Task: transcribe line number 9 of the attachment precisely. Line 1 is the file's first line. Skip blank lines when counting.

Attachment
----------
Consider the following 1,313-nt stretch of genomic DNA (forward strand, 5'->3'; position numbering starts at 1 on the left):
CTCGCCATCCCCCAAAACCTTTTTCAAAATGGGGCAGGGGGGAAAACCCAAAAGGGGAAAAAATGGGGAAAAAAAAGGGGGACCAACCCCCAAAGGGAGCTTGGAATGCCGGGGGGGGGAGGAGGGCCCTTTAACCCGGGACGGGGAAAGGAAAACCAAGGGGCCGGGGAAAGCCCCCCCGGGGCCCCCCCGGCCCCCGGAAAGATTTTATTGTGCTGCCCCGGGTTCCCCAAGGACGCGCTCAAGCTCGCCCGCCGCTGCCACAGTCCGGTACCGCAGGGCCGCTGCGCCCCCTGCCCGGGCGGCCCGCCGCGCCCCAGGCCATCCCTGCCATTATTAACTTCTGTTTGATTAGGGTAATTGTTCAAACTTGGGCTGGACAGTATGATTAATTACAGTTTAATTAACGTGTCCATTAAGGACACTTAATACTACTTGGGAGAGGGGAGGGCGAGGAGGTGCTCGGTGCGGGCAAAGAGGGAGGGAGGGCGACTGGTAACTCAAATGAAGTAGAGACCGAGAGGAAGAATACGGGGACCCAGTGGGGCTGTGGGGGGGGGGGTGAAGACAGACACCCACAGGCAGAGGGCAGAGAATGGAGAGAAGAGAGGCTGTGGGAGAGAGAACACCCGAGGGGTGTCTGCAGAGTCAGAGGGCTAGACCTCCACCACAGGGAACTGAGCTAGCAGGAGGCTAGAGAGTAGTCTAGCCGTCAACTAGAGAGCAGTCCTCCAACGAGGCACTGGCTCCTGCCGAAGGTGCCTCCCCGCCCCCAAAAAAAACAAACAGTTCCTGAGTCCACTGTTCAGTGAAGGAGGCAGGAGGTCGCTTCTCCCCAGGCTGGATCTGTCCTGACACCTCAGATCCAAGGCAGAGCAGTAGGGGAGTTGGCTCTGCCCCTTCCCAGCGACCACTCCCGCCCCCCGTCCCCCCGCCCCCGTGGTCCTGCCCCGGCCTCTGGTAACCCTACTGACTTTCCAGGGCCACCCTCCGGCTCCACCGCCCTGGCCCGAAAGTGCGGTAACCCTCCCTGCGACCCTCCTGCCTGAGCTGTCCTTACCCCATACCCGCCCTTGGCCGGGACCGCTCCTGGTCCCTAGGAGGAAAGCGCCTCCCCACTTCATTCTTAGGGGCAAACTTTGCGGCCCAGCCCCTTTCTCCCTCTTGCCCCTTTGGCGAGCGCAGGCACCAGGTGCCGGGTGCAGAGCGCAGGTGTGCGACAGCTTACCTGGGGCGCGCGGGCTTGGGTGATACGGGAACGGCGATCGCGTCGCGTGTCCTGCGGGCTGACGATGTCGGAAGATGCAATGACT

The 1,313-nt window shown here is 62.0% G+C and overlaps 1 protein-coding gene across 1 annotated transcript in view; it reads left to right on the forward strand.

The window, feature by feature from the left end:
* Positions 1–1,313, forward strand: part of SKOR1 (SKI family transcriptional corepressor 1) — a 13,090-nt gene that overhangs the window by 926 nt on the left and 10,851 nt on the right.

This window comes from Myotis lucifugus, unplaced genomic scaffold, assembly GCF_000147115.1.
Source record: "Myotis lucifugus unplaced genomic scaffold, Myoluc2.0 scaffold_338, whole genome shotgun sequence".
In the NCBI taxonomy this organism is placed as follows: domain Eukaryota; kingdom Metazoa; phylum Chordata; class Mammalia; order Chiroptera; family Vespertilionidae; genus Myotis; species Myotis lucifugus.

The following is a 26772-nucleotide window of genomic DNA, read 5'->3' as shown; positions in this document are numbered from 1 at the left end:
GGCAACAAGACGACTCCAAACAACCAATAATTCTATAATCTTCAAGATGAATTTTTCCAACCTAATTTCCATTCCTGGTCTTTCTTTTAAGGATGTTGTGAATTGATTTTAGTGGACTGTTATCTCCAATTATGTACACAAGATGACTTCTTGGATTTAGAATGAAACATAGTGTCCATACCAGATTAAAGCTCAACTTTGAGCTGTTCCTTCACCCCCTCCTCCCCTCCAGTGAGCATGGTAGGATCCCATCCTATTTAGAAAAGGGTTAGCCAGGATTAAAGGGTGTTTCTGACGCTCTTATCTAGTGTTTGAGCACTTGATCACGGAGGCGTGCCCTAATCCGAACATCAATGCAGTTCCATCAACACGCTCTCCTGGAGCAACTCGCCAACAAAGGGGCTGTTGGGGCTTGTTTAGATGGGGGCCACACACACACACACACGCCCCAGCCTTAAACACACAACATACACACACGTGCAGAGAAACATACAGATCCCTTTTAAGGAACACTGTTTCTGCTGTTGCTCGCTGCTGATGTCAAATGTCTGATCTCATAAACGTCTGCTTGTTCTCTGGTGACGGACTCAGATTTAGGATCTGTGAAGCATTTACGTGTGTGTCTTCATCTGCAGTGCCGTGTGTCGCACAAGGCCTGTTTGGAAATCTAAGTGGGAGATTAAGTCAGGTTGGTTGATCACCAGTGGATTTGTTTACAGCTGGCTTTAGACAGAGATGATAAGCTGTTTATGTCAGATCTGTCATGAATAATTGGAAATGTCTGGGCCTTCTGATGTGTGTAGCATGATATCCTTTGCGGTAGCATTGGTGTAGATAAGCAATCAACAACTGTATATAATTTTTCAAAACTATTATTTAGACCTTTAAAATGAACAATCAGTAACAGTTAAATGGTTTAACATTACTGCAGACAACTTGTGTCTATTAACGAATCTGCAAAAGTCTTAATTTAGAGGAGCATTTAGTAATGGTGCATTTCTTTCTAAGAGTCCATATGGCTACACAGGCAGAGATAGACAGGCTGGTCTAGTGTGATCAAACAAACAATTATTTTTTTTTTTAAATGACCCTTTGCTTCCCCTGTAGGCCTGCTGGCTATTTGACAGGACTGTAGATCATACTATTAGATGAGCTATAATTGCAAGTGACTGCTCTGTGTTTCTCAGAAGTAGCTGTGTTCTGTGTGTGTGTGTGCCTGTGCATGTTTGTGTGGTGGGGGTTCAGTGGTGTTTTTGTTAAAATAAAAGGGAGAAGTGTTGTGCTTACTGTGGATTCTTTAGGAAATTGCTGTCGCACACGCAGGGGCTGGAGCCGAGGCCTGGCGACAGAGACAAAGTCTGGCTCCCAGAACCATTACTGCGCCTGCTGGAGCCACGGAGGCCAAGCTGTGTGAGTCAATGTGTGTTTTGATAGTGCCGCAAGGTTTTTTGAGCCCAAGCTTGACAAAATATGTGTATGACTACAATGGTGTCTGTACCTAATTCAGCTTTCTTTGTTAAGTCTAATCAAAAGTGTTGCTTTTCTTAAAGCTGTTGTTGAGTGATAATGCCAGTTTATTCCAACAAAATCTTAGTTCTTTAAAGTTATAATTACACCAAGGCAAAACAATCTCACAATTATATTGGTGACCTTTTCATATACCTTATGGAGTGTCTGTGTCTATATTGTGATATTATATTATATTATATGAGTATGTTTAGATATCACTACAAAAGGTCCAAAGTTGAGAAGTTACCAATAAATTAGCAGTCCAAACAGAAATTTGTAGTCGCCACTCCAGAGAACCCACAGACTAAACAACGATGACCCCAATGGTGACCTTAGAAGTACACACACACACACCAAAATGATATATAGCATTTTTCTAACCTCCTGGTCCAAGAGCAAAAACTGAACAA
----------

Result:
The following is a 26772-nucleotide window of genomic DNA, read 5'->3' as shown; positions in this document are numbered from 1 at the left end: